Friday, August 31, 2012

Semi-nanny related book rant

I was really looking forward to getting some reading in this past week. I ordered Dr. Mark Weissbluth's Healthy Sleep Habits book, a Julia Child biography, and a few other things.

Sadly, this is NOT a book review.


Dear Barnes & Noble online shopping:

You're competing against Amazon pretty directly now, huh? Well, I have to say that so far, you're losing the fight for MY money. Why? I am so glad you asked!

The Experience 

Sunday: place order online for 4 books/1 CD - also (sort of accidentally) join your membership club. Done around 3 pm-ish.

Tuesday: Get email that order is delayed. 5 emails actually. 12 hours later, get email that CD is actually coming.

Wednesday: Get emails (4) at 3 am that books are coming. YAY!!! BOOKS!!!!

Thursday: Go to your actual store to buy a (completely different) book. Wait 15 minutes while a membership club telephone person and a salesperson debate whether I actually HAVE a membership club card. Wonder if I can return the membership, since I may never come to store again. 10% off a $12 book is not worth 15+ minutes of my time. Return home and track package with my books. (Did I mention, YAY! BOOKS!!) Books are at Roswell post office, thanks to UPS, as of five minutes to midnight on 8/29. Wait. What? Why is UPS giving my books to USPS?

Friday: Head off to work, happy to have seen that my books are "Out for Delivery" at 9 am. I will have books! After work! Do work. Tired. Head home at 3 to find CD in mailbox. No Books? Obsessively begin checking tracking page. Still no books at 7:30. Sadness. results - 1 cd, delivered in 4 - 5 days. 4 books, missing, presumably being read by mail delivery person. :-(

The Experience

Wednesday: It's night outside. Place order.

Friday: Come home from work around 3:30. Amazon box left at my door. Results - ~H~A~P~P~Y~ 

~~~~~~~~~~~~~~~~~~~~~~~~~~~~~~~~~~~~~~~~~~~~~~~~~~~~, you and I aren't well acquainted, so I'm going to let you in on something my friends know. Do not. EVER. Get between me and book(s) I want. It could be dangerous to you in various ways. Follow's lead here. Seriously. If you doubt me, let me remind you of a former on line book store.

They regularly annoyed me.

Think about it! 

(With any luck, unless someone at the Post Office has a baby who won't sleep through the night, or is a Julia Child devotee, I will post a book review soon. Maybe)

Thursday, March 8, 2012

Did I Miss a Memo?

(Hi readers, if you're still out there! All is well in the world of Little Guy (AKA LG, the baby formerly known as BB); he is now a full fledged toddler, and his favorite word is "NO!", his favorite game is "DUMP!", and his favorite shampoo is whatever he's eating at the time he decides he needs a scalp massage. And now, on to my first post of the year...)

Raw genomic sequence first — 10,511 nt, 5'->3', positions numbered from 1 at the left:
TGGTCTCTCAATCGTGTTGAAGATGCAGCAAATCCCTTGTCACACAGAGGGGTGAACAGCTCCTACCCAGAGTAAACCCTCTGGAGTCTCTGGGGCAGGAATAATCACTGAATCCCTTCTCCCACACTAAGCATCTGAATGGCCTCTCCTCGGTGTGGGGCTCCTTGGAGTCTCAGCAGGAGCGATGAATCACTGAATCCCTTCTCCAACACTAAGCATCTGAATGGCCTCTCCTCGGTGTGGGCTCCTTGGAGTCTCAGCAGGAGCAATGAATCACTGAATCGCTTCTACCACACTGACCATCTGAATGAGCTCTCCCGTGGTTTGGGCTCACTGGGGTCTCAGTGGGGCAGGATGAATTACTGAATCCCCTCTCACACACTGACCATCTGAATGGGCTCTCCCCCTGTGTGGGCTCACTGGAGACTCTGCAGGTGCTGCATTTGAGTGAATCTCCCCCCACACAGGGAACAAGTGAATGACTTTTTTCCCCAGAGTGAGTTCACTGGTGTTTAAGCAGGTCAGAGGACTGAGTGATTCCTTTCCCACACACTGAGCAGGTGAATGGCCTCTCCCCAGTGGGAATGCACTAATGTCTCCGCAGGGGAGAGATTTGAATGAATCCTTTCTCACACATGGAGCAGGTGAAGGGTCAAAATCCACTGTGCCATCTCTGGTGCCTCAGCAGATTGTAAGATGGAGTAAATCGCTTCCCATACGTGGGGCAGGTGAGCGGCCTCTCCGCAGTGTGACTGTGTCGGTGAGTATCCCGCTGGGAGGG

No, really, did I miss the memo that said, "Attention please, any effort to be friendly and share your toys at the playground is no longer seen as anything but ANNOYING!"

Little Guy and I went to a nearby playground to burn off some energy, and I brought along a big red bouncy ball. I figured LG could chase it, throw it, kick it, roll it, and even share it with any other kids that were there playing.

We were there early, and the ball was duly chased/thrown/kicked/rolled by LG. Eventually some other toddler size people came along (with their adult size sidekicks), and LG had dropped the ball to focus on stair scaling.

A new arrival ran to the ball, grabbed it, and had the biggest smile on his face. That smile crumpled when his grandma told him , "NO! That is NOT your ball! Put it DOWN!" As the toddler crumpled and cried, grandma grabbed the ball, gave it back to me, and said, "I brought him here to wear him out. He doesn't need to play with a ball. He has those at home."

My response? The always popular, "Oh..." followed by a silent "What the HECK?" She dragged her grandson away to another part of the playground, away from the ball sharing people. Then they came back, and the scene repeated. Over. And over. And over. Finally granny asked me to put the ball away, and I said "Um, no, LG here is playing with the ball."

Much huffing ensued on her part, which I ignored politely.

THEN, LG saw a little girl. He LOVES little girls. He offered her the ball, and the little girl's dad said, "Oh, no, that's OK, we don't want to take it away from him!" I said, feeling somewhat puzzled at this point, "'s OK! we can SHARE!" He didn't drag his daughter off but every time she touched the ball for longer than 30 seconds he made her return it to me. Not to LG, who would have found even that sort of exchange fun, but to me.

Next came a set of boy girl twins exactly LG's age! YES! THEY would certainly be able to share our ball, right?

But no. Their mom said, "I don't think they should share that. They don't know how to share and they might think it was theirs and take it home."

Sit with that a minute. Twins. Who don't know how to share. And who will apparently NEVER EVER EVER LEARN to share, since they are not allowed to practice on the playground for fear they will somehow steal the ball and smuggle it home in their rompers?

The oddness kept on coming, but I'm feeling sad replaying all the crazy don't you touch that's not yours stop right now put it down leave it alone, so I'll end here by asking you the following questions:

  • Was this caused by the sunspots?
  • Was it possibly the recent full moon that gave all adults unreasonable bouts of weird?
  • Was I just being creepy by offering to have LG share his ball? Did the other adults think I'd rubbed some sort of addictive baby-nip on it? 
  • Or do parents simply no longer make any effort to help their kids learn to share, to play nicely with others, to cooperate, to simply enjoy the offer of a shared toy? Is that now considered strange and bizarre?
I really kind of hope the crazy this morning was all due to the sunspots.